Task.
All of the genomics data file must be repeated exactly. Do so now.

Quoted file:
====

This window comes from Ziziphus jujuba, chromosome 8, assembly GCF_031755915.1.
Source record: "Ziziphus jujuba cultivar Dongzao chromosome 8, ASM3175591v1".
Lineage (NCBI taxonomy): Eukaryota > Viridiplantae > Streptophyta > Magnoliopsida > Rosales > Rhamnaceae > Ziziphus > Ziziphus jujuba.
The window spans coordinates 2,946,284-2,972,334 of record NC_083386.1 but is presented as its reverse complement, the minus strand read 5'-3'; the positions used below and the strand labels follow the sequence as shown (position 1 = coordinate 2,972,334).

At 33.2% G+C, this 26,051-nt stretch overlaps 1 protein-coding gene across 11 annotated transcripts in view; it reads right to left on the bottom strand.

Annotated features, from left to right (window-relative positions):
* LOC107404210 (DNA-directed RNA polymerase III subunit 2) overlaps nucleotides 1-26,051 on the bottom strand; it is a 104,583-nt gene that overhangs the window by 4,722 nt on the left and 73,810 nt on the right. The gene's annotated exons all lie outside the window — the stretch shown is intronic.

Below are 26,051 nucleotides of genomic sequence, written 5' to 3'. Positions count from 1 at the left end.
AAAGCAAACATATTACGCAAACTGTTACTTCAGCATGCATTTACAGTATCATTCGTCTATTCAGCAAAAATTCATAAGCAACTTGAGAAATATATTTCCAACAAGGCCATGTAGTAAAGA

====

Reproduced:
This window comes from Ziziphus jujuba, chromosome 8, assembly GCF_031755915.1.
Source record: "Ziziphus jujuba cultivar Dongzao chromosome 8, ASM3175591v1".
Lineage (NCBI taxonomy): Eukaryota > Viridiplantae > Streptophyta > Magnoliopsida > Rosales > Rhamnaceae > Ziziphus > Ziziphus jujuba.
The window spans coordinates 2,946,284-2,972,334 of record NC_083386.1 but is presented as its reverse complement, the minus strand read 5'-3'; the positions used below and the strand labels follow the sequence as shown (position 1 = coordinate 2,972,334).

At 33.2% G+C, this 26,051-nt stretch overlaps 1 protein-coding gene across 11 annotated transcripts in view; it reads right to left on the bottom strand.

Annotated features, from left to right (window-relative positions):
* LOC107404210 (DNA-directed RNA polymerase III subunit 2) overlaps nucleotides 1-26,051 on the bottom strand; it is a 104,583-nt gene that overhangs the window by 4,722 nt on the left and 73,810 nt on the right. The gene's annotated exons all lie outside the window — the stretch shown is intronic.

Below are 26,051 nucleotides of genomic sequence, written 5' to 3'. Positions count from 1 at the left end.
AAAGCAAACATATTACGCAAACTGTTACTTCAGCATGCATTTACAGTATCATTCGTCTATTCAGCAAAAATTCATAAGCAACTTGAGAAATATATTTCCAACAAGGCCATGTAGTAAAGA